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European Wage Bargaining, Social Dialogue and Imbalances in the Euro Area

Stefan Collignon, A Note to the Committee on Employment and social Affairs of the European Parliament, 18.2.2013

Monday 25 February 2013, by Carlos San Juan

Macroeconomic imbalances are widely believed to have caused the recent euro crisis. Wage bargaining can play an important role in overcoming the crisis. However, the implications of this analysis for labour market policies are less clear. This paper will discuss the main features of wage bargaining in European monetary union before and during the crisis and how it can help to reduce social tensions.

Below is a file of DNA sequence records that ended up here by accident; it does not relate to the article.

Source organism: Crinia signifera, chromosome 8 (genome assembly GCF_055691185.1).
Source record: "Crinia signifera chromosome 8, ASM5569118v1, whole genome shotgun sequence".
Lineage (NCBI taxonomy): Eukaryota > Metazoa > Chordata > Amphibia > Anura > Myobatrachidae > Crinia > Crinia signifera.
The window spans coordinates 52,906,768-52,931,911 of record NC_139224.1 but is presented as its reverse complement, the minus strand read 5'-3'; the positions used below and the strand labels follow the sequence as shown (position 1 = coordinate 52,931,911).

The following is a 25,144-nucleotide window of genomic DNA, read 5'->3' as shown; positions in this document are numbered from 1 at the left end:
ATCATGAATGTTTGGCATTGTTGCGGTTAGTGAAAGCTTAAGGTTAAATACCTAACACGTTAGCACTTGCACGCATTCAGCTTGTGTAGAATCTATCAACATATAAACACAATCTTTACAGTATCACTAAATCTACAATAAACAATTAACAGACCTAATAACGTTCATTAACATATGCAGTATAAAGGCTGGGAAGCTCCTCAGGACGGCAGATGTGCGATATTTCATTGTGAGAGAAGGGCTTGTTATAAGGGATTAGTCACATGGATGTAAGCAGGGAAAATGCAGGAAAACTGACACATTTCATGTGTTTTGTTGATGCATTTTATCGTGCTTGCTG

Macroeconomic imbalances and the Euro crisis High inflation of wages and prices in Europe’s south (including Ireland) and the misallocation of capital due to low interest rates are thought to have caused losses of competitiveness, which have slowed down growth and rendered budget deficits unsustainable (Sinn, 2013). A correlate of this argument is the view that excessive current account deficits have created unsustainable “external” debt positions, which need to be brought down. Because the exchange rate is no longer available as an adjustment tool, the only policy action available is a cure of austerity, which must restore equilibrium in those countries. However, there are lots of inconsistencies between this story and the observed facts. Wyplosz (2013) has rightly reminded us that correlations, simultaneity and causality are not the same thing. One should therefore be careful in interpreting the evidence. Even the theory of monetary union deserves reconsideration. While optimum currency area theory has focussed on labour mobility as the necessary (and sufficient) condition for a workable monetary union, Collignon (2013) has argued that even large current account deficits within the same currency area are robustly sustainable, and possibly even a sign of efficient resource allocation in a deeply integrated single market, because a monetary union is a payment union and not a fixed exchange rate regime. The difference is that in a monetary union all payments are made in domestic currency, which is obtained by banks from the central bank. Any bank in the currency has access to this liquidity at equal conditions. While it is true that in the long run that the central bank restricts money supply in view of maintaining price stability, in the very short run it must insure that solvent banks do not run out of liquidity. By contrast, between different currency areas, payments are made in foreign currency, which is obtained by current account surpluses or capital flow. When current accounts are negative and the capital inflow suddenly stops, the central bank runs out of foreign reserves (i.e. it becomes illiquid) and the exchange rate depreciates. Yet, the experience of the 1970-90s has clearly shown that, at least in Europe, the exchange rate is not a policy tool that can be used to deliberately manage competitiveness. The reason why a monetary union is more robust than a fixed exchange rate regime derives from the fact that domestic credit is an additional source of finance which is not available in foreign exchange (...)

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